Diet and Lifestyle Factors
Reflux is the backward flow of stomach
contents into the oesophagus. This may
be accompanied by a rising, burning feeling in the chest; often referred to as
heartburn. Signs and symptoms may also
include an acidic taste in the mouth, increased burping, a hoarse throat or a
dry cough. Reflux, or gastro-oesophageal
reflux disease (GORD), is a very common disorder with 20-40% of adults
reporting symptoms at least once weekly. Hiatus hernia is a common contributor to reflux. When GORD is untreated and persistent the
prolonged acid exposure increases the risk of developing serious inflammation
and damage to the oesophagus, with a small risk of malignancy.
Diet and Lifestyle
Diet and lifestyle modifications are
often considered the first line of therapy for sufferers of reflux or
GORD. Modifications such as weight loss,
cessation of smoking, dietary changes and elevation of the head of the bed can
be effective. Obesity can
cause reflux due to increasing pressure from the abdomen onto the oesophagus. Pregnant women experience a high rate of
reflux symptoms for the same reason.
Diet can affect reflux in a number of
ways with an individual’s dietary habits, including specific foods and drinks,
playing a role. Dietary components can
alter the tone of the sphincter between the oesophagus and the stomach and also
affect the amount of acid that is produced in the stomach, thus exacerbating
the burning sensation and inflammation of the oesophagus.
The Effect of Food
Large, high fat meals are a common cause
of reflux as they increase the pressure exerted on the oesophageal sphincter,
slow down gastric emptying and increasing the acid produced in the stomach. Small,
frequent, lower fat meals may be of benefit.
Peppermint, spearmint and coffee reduce
the tone of the oesophageal sphincter allowing for more backward flow of
stomach contents. Caffeine containing
foods and drinks also stimulate acid secretion whilst beer, wine and other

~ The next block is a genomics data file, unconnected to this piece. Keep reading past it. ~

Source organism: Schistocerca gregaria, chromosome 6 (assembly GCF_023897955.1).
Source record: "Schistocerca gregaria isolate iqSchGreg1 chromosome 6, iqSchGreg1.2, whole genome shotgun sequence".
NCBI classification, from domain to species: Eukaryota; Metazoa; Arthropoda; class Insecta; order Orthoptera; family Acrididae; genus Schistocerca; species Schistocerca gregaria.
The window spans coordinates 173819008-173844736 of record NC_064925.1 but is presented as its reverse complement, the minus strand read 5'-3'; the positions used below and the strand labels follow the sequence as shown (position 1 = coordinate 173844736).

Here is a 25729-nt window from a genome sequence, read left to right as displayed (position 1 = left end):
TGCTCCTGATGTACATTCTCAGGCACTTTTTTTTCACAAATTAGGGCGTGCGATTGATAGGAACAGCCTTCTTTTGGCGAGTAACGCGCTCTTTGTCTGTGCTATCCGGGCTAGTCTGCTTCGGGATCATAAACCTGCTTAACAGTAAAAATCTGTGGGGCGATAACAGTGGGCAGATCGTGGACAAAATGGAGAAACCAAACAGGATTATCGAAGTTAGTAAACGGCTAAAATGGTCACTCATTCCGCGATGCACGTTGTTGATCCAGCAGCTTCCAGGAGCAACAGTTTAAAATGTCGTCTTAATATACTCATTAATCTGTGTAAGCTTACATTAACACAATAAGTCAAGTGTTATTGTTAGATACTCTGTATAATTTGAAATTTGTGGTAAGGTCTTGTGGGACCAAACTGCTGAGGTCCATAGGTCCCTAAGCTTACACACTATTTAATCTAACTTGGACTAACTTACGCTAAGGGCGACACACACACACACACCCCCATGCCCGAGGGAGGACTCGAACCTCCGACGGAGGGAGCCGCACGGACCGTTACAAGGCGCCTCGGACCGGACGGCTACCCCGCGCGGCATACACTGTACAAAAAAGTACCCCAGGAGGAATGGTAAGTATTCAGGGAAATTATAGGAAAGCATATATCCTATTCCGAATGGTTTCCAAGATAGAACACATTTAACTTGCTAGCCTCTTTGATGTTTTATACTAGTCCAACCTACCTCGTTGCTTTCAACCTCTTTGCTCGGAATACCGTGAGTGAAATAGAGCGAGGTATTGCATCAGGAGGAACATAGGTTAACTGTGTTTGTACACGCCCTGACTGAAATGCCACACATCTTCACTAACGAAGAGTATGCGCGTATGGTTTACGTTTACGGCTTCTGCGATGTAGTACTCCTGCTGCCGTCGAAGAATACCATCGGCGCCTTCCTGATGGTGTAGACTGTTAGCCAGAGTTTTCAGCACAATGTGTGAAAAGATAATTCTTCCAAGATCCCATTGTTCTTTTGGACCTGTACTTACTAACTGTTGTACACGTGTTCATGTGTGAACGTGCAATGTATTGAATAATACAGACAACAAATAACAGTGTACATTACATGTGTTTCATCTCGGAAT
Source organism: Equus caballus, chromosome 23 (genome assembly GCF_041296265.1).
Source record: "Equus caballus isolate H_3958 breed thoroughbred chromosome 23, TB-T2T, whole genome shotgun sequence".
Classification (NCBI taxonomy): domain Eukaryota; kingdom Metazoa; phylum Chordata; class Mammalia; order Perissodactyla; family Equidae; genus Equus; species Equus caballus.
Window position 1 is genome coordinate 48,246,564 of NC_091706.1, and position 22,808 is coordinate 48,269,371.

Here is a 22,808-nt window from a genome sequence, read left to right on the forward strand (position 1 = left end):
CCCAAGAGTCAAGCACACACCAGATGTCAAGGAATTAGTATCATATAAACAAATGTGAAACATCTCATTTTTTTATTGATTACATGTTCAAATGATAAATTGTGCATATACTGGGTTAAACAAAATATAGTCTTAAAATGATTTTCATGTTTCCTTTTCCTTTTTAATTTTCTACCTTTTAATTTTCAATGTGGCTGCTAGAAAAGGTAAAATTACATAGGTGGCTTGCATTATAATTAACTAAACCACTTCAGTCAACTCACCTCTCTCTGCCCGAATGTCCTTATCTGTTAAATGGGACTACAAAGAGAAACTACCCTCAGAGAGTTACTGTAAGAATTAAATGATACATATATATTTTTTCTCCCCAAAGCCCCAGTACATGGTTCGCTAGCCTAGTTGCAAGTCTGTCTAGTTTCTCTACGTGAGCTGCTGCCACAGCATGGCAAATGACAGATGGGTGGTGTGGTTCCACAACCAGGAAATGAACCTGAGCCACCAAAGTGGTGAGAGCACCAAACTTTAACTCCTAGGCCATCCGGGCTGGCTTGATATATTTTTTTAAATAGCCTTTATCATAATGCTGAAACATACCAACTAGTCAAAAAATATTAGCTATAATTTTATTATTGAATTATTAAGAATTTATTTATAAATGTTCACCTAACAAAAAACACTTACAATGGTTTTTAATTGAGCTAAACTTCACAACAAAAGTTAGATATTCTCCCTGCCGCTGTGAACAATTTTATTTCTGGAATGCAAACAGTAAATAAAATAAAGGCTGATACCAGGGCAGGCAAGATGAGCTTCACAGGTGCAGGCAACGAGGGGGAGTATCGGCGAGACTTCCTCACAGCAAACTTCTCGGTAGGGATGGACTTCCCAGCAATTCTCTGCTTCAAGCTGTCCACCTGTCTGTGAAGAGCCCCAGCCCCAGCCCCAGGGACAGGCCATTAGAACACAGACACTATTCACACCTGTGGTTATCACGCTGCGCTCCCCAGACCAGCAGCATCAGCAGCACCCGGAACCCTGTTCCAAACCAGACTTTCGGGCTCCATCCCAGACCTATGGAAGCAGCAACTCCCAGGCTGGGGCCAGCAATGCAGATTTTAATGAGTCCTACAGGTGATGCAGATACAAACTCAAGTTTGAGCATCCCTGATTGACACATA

fermented alcoholic beverages increase gastric acidity. Citrus fruits, tomatoes, soft drinks, and
spicy foods may irritate and cause pain when the oesophagus is inflamed. Diets low in
fruit and vegetables and wholegrain cereals have been implicated in increasing
the risk of oesophageal cancer. Ensure you consume adequate fruit and
vegetables daily, to reduce risk of reflux.
Elimination of Foods
Avoiding particular foods and types of
meals can be extremely beneficial to sufferers of GORD. It is important that
the elimination of foods does not lead to nutritional deficiencies. It is
highly recommended to seek the advice of an accredited practicing dietitian
(APD) who can provide individual expert advice on reflux management. Find an
APD through the Dietitians Association of Australia website.
Medications as a Cause
Many common medications can cause reflux
symptoms. If you suspect that your
medication may be causing or contributing to your reflux, discuss this with
your pharmacist or doctor to find an appropriate alternative or management
Symptomatic relief and healing of the
oesophagus is generally achieved with medications prescribed by your doctor or
obtained from your pharmacist. Proton
pump inhibitors, H2 antagonists or for mild, infrequent cases
antacids, can be extremely beneficial.
Nutritional Implications of Medical
Treatments for Reflux or GORD
Medications that are used to treat
reflux or GORD can have significant effects on the absorption of certain
nutrients. Antacids should ideally be
taken at least two hours apart from meals as they bind to minerals such as iron
and prevent absorption.
Other medications used to treat reflux,
specifically H2 antagonists and proton pump inhibitors, reduce the
acid production in the stomach for a significant period of time. Vitamin B12
requires an acidic environment for its absorption and people may become B12
deficient due to taking these medications.
The absorption of minerals such as calcium, zinc and iron, as well as folic acid
may also be decreased due to the change in pH in the stomach.
Guidelines for Minimising Your Symptoms of Reflux
Eat a healthy,
nutritionally balanced diet with adequate fibre
Eat plenty of fruit, vegetables
and wholegrain foods
Lose weight if overweight
Avoid eating for several
hours before bedtime & elevate the bed head
Choose smaller, more
Minimise alcohol and
Stay upright, wear loose
clothing and avoid vigorous activity after meals